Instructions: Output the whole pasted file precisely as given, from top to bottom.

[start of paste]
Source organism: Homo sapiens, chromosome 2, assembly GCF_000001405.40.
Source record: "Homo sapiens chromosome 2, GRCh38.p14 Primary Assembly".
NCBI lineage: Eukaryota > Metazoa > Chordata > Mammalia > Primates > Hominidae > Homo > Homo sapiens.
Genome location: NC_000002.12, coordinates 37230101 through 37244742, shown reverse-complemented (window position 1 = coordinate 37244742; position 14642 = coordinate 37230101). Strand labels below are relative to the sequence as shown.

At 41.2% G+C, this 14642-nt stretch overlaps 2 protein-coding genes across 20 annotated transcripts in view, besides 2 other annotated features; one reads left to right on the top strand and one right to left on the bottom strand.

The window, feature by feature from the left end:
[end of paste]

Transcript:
Source organism: Homo sapiens, chromosome 2, assembly GCF_000001405.40.
Source record: "Homo sapiens chromosome 2, GRCh38.p14 Primary Assembly".
NCBI lineage: Eukaryota > Metazoa > Chordata > Mammalia > Primates > Hominidae > Homo > Homo sapiens.
Genome location: NC_000002.12, coordinates 37230101 through 37244742, shown reverse-complemented (window position 1 = coordinate 37244742; position 14642 = coordinate 37230101). Strand labels below are relative to the sequence as shown.

At 41.2% G+C, this 14642-nt stretch overlaps 2 protein-coding genes across 20 annotated transcripts in view, besides 2 other annotated features; one reads left to right on the top strand and one right to left on the bottom strand.

The window, feature by feature from the left end: